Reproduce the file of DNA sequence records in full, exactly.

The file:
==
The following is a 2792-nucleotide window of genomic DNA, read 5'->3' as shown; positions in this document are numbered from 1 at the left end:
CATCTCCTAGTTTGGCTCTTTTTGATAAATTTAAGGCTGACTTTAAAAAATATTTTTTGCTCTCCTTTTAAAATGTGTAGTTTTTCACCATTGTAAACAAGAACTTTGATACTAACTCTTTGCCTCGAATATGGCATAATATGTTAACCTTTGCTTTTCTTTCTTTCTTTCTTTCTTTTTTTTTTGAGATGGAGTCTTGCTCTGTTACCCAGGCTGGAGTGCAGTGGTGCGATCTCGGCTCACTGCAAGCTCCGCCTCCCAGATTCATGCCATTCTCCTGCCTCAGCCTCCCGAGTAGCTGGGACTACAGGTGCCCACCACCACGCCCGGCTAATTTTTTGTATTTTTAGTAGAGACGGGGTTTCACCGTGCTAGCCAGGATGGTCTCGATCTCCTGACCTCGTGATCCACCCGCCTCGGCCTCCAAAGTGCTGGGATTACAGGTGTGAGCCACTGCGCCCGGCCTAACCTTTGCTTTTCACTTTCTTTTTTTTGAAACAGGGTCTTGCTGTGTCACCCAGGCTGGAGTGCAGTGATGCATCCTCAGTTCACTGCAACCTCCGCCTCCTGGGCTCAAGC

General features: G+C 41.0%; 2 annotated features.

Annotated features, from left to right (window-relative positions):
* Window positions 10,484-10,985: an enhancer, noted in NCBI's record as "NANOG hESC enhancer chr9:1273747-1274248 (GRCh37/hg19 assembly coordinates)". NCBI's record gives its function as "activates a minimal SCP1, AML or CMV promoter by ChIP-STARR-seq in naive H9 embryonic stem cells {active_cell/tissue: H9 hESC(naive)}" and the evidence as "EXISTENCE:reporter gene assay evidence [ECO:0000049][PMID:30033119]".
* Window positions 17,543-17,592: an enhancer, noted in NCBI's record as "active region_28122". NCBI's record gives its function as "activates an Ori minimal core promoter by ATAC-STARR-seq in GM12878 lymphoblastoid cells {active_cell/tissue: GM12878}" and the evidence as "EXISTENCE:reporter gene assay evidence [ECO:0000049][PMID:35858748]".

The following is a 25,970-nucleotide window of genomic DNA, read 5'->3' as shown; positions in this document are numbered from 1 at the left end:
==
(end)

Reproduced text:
The following is a 2792-nucleotide window of genomic DNA, read 5'->3' as shown; positions in this document are numbered from 1 at the left end:
CATCTCCTAGTTTGGCTCTTTTTGATAAATTTAAGGCTGACTTTAAAAAATATTTTTTGCTCTCCTTTTAAAATGTGTAGTTTTTCACCATTGTAAACAAGAACTTTGATACTAACTCTTTGCCTCGAATATGGCATAATATGTTAACCTTTGCTTTTCTTTCTTTCTTTCTTTCTTTTTTTTTTGAGATGGAGTCTTGCTCTGTTACCCAGGCTGGAGTGCAGTGGTGCGATCTCGGCTCACTGCAAGCTCCGCCTCCCAGATTCATGCCATTCTCCTGCCTCAGCCTCCCGAGTAGCTGGGACTACAGGTGCCCACCACCACGCCCGGCTAATTTTTTGTATTTTTAGTAGAGACGGGGTTTCACCGTGCTAGCCAGGATGGTCTCGATCTCCTGACCTCGTGATCCACCCGCCTCGGCCTCCAAAGTGCTGGGATTACAGGTGTGAGCCACTGCGCCCGGCCTAACCTTTGCTTTTCACTTTCTTTTTTTTGAAACAGGGTCTTGCTGTGTCACCCAGGCTGGAGTGCAGTGATGCATCCTCAGTTCACTGCAACCTCCGCCTCCTGGGCTCAAGC

General features: G+C 41.0%; 2 annotated features.

Annotated features, from left to right (window-relative positions):
* Window positions 10,484-10,985: an enhancer, noted in NCBI's record as "NANOG hESC enhancer chr9:1273747-1274248 (GRCh37/hg19 assembly coordinates)". NCBI's record gives its function as "activates a minimal SCP1, AML or CMV promoter by ChIP-STARR-seq in naive H9 embryonic stem cells {active_cell/tissue: H9 hESC(naive)}" and the evidence as "EXISTENCE:reporter gene assay evidence [ECO:0000049][PMID:30033119]".
* Window positions 17,543-17,592: an enhancer, noted in NCBI's record as "active region_28122". NCBI's record gives its function as "activates an Ori minimal core promoter by ATAC-STARR-seq in GM12878 lymphoblastoid cells {active_cell/tissue: GM12878}" and the evidence as "EXISTENCE:reporter gene assay evidence [ECO:0000049][PMID:35858748]".

The following is a 25,970-nucleotide window of genomic DNA, read 5'->3' as shown; positions in this document are numbered from 1 at the left end: